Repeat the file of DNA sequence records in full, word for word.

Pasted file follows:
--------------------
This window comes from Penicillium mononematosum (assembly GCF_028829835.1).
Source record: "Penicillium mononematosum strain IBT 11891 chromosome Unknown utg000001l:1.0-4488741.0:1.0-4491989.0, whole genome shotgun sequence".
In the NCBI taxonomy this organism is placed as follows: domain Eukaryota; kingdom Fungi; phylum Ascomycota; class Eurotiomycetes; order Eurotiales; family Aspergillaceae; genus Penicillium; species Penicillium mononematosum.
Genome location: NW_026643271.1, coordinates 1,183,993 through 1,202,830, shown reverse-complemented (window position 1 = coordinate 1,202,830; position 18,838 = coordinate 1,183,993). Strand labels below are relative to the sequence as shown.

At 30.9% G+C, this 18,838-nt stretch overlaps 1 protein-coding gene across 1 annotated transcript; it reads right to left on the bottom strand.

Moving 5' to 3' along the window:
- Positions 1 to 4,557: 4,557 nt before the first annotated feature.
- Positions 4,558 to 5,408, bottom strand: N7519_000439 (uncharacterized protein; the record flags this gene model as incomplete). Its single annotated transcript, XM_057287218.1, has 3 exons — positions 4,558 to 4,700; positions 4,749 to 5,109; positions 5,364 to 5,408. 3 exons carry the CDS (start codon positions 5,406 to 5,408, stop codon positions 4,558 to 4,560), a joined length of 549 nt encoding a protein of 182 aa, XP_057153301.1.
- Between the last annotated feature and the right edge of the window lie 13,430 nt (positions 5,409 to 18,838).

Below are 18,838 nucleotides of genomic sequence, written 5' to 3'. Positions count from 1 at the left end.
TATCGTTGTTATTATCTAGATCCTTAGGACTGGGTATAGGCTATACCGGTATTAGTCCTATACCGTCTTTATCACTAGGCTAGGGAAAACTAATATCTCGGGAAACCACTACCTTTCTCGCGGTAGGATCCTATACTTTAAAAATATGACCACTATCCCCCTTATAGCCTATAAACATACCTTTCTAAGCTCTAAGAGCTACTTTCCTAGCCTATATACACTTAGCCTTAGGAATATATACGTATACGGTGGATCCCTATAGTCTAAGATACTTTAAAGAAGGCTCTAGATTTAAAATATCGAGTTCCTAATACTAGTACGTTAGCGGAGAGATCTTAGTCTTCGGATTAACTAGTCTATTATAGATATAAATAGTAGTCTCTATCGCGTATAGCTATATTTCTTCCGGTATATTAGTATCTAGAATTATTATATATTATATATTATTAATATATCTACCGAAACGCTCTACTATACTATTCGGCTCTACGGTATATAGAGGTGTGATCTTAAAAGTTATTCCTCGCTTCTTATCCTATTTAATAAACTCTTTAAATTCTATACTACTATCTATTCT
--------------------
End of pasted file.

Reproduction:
This window comes from Penicillium mononematosum (assembly GCF_028829835.1).
Source record: "Penicillium mononematosum strain IBT 11891 chromosome Unknown utg000001l:1.0-4488741.0:1.0-4491989.0, whole genome shotgun sequence".
In the NCBI taxonomy this organism is placed as follows: domain Eukaryota; kingdom Fungi; phylum Ascomycota; class Eurotiomycetes; order Eurotiales; family Aspergillaceae; genus Penicillium; species Penicillium mononematosum.
Genome location: NW_026643271.1, coordinates 1,183,993 through 1,202,830, shown reverse-complemented (window position 1 = coordinate 1,202,830; position 18,838 = coordinate 1,183,993). Strand labels below are relative to the sequence as shown.

At 30.9% G+C, this 18,838-nt stretch overlaps 1 protein-coding gene across 1 annotated transcript; it reads right to left on the bottom strand.

Moving 5' to 3' along the window:
- Positions 1 to 4,557: 4,557 nt before the first annotated feature.
- Positions 4,558 to 5,408, bottom strand: N7519_000439 (uncharacterized protein; the record flags this gene model as incomplete). Its single annotated transcript, XM_057287218.1, has 3 exons — positions 4,558 to 4,700; positions 4,749 to 5,109; positions 5,364 to 5,408. 3 exons carry the CDS (start codon positions 5,406 to 5,408, stop codon positions 4,558 to 4,560), a joined length of 549 nt encoding a protein of 182 aa, XP_057153301.1.
- Between the last annotated feature and the right edge of the window lie 13,430 nt (positions 5,409 to 18,838).

Below are 18,838 nucleotides of genomic sequence, written 5' to 3'. Positions count from 1 at the left end.
TATCGTTGTTATTATCTAGATCCTTAGGACTGGGTATAGGCTATACCGGTATTAGTCCTATACCGTCTTTATCACTAGGCTAGGGAAAACTAATATCTCGGGAAACCACTACCTTTCTCGCGGTAGGATCCTATACTTTAAAAATATGACCACTATCCCCCTTATAGCCTATAAACATACCTTTCTAAGCTCTAAGAGCTACTTTCCTAGCCTATATACACTTAGCCTTAGGAATATATACGTATACGGTGGATCCCTATAGTCTAAGATACTTTAAAGAAGGCTCTAGATTTAAAATATCGAGTTCCTAATACTAGTACGTTAGCGGAGAGATCTTAGTCTTCGGATTAACTAGTCTATTATAGATATAAATAGTAGTCTCTATCGCGTATAGCTATATTTCTTCCGGTATATTAGTATCTAGAATTATTATATATTATATATTATTAATATATCTACCGAAACGCTCTACTATACTATTCGGCTCTACGGTATATAGAGGTGTGATCTTAAAAGTTATTCCTCGCTTCTTATCCTATTTAATAAACTCTTTAAATTCTATACTACTATCTATTCT